26. Little M (1979) Mischocyttaerus flayipes in Arizona: social and nesting biology of a polistine wasp. Z Tierpsychol 50:282–312Google Scholar
  27. Malone LA, Burgess EPJ, Gatehouse HS, Voisey CR, Tregidga EL, Philip BA (2001) Effects of ingestion of a Bacillus thuringiensis toxin and a trypsin inhibitor on honey bee flight activity and longevity. Apidologie 32:57–68CrossRefGoogle Scholar
  28. Michaud D, Cantin L, Vrain TC (1995) Carboxy-terminal truncation of oryzacystatin-II by oryzacystatin-insensitive insect digestive proteinases. Arch Biochem Biophys 322:469–474PubMedCrossRefGoogle Scholar
  29. Michener CD (1964) Reproductive efficiency in relation to colony size in hymenopterous societies. Insectes Soc 11:317–342CrossRefGoogle Scholar
  30. Mitchell SD (2002) Integrative pluralism. Biol Philos 17:55–70CrossRefGoogle Scholar
  31. Moeller FE (1958) The relation between egg-laying capacity of queen bee and population as affected by honeybee stock-lines. Am Bee J 98:401–402Google Scholar
  32. Moeller FE (1961) The relationship between colony populations and honey production as affected by honeybee stock-lines. In: Production Research of USDA, pp 55Google Scholar
  33. Moeller FE (1972) Honey bee collection of corn pollen reduced by feeding pollen in the hive. Am Bee J 112:210–212Google Scholar
  34. Nelson DL, Jay SC (1972) Population growth and honey yield studies of package bee colonies in Manitoba. II. Colonies initiated with four package sizes on one date. Manit Entomol 6:17–22Google Scholar
  35. Page RE, Mitchell SR (1998) Self organization and the evolution of division of labor. Apidologie 29:101–120Google Scholar
  36. Page RE, Erber J (2002) Levels of behavioral organization and the evolution of division of labor. Naturwissenschaften 89:91–106PubMedCrossRefGoogle Scholar
  37. Pankiw T (2003) Directional change in a suite of foraging behaviors in tropical and temperate evolved honey bees (Apis mellifera L.). Behav Ecol Sociobiol 54:458–464CrossRefGoogle Scholar
  38. Pankiw T (2004a) Cued in: honey bee pheromones as information flow and colony decision-making. Apidologie 35:217–226CrossRefGoogle Scholar
  39. Pankiw T (2004b) Worker honey bee pheromone regulation of foraging ontogeny. Naturwissenschaften 91:178–181PubMedCrossRefGoogle Scholar
  40. Pankiw T (2004c) Brood pheromone regulates foraging activity of honey bees (Hymenoptera: Apidae). J Econ Entomol 97:748–751PubMedCrossRefGoogle Scholar
  41. Pankiw T, Page RE (2001) Brood pheromone modulates sucrose response thresholds in honeybees (Apis mellifera L.). Behav Ecol Sociobiol 49:206–213CrossRefGoogle Scholar
  42. Pankiw T, Rubink WL (2002) Pollen foraging response to brood pheromone by Africanized and European honey bees (Apis mellifera L.). Ann Entomol Soc Am 95:761–767CrossRefGoogle Scholar
  43. Pankiw T, Page RE, Fondrk MK (1998) Brood pheromone stimulates pollen foraging in honey bees (Apis mellifera). Behav Ecol Sociobiol 44:193–198CrossRefGoogle Scholar
  44. Pankiw T, Roman R, Sagili RR, Zhu-Salzman K (2004) Pheromone-modulated behavioral suites influence colony growth in the honey bee (Apis mellifera). Naturwissenschaften 91:575–578PubMedCrossRefGoogle Scholar
  45. Pomeroy N (1979) Brood bionomics of Bombus ruderatus in New Zealand (Hymenoptera: Apidae) Can Entomol 111:865–874Google Scholar
  46. Richards OW, Richards WJ (1951) Observations on the social wasps in South America (Hymenoptera: Vespidae). Trans R Entomol Soc 102:1–170Google Scholar
  47. Sagili RR, Pankiw T, Zhu-Salzman K (2005) Effects of soybean trypsin inhibitor on hypopharyngeal gland protein content, total midgut protease activity and survival of the honey bee (Apis mellifera L.). J Insect Physiol 51:953–957PubMedCrossRefGoogle Scholar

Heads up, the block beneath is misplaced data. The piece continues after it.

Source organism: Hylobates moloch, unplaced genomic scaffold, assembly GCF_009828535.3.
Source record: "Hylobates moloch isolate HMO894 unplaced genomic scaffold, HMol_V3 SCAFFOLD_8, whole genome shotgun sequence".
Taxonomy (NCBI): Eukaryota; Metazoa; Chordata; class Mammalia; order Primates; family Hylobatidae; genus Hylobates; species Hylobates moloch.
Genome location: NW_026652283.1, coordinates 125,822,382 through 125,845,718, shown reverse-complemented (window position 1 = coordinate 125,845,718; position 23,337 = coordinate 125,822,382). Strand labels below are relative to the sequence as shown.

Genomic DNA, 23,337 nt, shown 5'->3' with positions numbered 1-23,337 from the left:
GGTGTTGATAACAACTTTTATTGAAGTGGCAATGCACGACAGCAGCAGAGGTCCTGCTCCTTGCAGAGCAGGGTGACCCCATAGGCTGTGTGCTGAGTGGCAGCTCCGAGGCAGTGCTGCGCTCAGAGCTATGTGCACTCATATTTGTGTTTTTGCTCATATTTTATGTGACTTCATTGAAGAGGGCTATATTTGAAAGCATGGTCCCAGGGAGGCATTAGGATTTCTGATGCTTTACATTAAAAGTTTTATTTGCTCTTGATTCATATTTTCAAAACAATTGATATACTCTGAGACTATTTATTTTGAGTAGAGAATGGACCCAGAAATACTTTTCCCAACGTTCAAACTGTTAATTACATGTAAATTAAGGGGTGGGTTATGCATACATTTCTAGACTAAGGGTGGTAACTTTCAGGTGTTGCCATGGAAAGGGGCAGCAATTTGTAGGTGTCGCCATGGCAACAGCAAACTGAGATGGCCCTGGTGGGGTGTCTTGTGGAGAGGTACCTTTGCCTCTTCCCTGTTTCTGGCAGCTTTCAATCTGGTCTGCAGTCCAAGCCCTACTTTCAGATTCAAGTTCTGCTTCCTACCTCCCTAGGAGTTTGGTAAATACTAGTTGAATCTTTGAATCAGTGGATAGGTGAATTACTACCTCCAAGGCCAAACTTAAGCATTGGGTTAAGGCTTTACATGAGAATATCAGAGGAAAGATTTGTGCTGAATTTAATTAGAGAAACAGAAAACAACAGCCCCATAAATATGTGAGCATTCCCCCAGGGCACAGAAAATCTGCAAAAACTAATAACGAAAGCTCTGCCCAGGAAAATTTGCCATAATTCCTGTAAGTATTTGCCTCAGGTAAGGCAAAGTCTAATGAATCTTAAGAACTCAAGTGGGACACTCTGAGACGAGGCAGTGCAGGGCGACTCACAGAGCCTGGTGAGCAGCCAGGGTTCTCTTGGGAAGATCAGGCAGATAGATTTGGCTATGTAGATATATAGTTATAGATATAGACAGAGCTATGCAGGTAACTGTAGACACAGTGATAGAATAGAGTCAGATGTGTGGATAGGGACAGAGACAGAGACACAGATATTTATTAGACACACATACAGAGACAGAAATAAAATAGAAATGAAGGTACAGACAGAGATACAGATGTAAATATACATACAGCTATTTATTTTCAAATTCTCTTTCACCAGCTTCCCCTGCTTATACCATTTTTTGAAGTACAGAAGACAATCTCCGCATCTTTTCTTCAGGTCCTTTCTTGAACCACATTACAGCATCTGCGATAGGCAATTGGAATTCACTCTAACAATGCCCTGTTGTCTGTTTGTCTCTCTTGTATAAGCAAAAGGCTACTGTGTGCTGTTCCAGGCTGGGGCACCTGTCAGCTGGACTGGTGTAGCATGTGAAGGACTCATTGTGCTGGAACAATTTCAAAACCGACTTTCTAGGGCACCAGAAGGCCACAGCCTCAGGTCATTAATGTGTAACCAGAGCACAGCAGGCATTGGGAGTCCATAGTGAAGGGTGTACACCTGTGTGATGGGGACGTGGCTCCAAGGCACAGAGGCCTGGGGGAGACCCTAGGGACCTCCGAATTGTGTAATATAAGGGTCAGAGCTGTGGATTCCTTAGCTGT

48. SAS (2000) The SAS system version 8.01. SAS Institute Inc., Cary, NCGoogle Scholar
  49. Scheiner R, Page RE, Erber J (2004) Sucrose responsiveness and behavioral plasticity in honey bees (Apis mellifera). Apidologie 35:133–142CrossRefGoogle Scholar
  50. Schulz DJ, Robinson GE (2002) Octopamine influences division of labor in honey bee colonies. J Comp Physiol A 187:53–61CrossRefGoogle Scholar
  51. Schulz DJ, Huang Z-Y, Robinson GE (1998) Effects of colony food shortage on behavior development in honey bees. Behav Ecol Sociobiol 42:295–303CrossRefGoogle Scholar
  52. Seeley TD (1985a) Honeybee ecology. Princeton University Press, Princeton, NJGoogle Scholar
  53. Seeley TD (1985b) The information-center strategy of honeybee foraging. In: Hölldobler B, Lindauer M (eds) Experimental behavioral ecology. Fischer, New York, pp 75–90Google Scholar
  54. Seeley TD (1995) The wisdom of the hive. The social physiology of honey bee colonies. Harvard University Press, Cambridge, MAGoogle Scholar
  55. Seeley TD, Visscher PK (1985) Survival of honey bees in cold climates: timing of colony growth and reproduction. Ecol Entomol 10:81–88Google Scholar
  56. Seeley TD, Camazine S, Sneyd J (1991) Collective decision-making in honey bees: how colonies choose among nectar sources. Behav Ecol Sociobiol 28:277–290CrossRefGoogle Scholar
  57. Sherman PW (1988) The levels of analysis. Anim Behav 36:616–619CrossRefGoogle Scholar
  58. Smirl CB, Jay SC (1972) Population growth and honey yield studies of package bee colonies in Manitoba. I. Colonies initiated with two package sizes on three dates. Manit Entomol 6:9–16Google Scholar
  59. Sokal RR, Rohlf FJ (1995) Biometry: the principles and practice of statistics in biological research, 3rd edn. Freeman, New YorkGoogle Scholar
  60. SPSS (2000) SPSS for Windows, Version 13.0, SPSS Inc., ChicagoGoogle Scholar
  61. Tofts C, Franks NR (1992) Doing the right thing: ants, honeybees and naked mole-rats. Trends Ecol Evol 7:346–349CrossRefGoogle Scholar
  62. Weidenmüller A, Tautz J (2002) In-hive behavior of pollen foragers (Apis mellifera) in honey bee colonies under conditions of high and low pollen need. Ethology 108:205–221CrossRefGoogle Scholar
  63. Winston ML (1987) The biology of the honey bee. Harvard University Press, Cambridge, MAGoogle Scholar

Copyright information

© Springer-Verlag 2007

Authors and Affiliations

  1. 1.Department of EntomologyTexas A&M UniversityCollege StationUSA

Personalised recommendations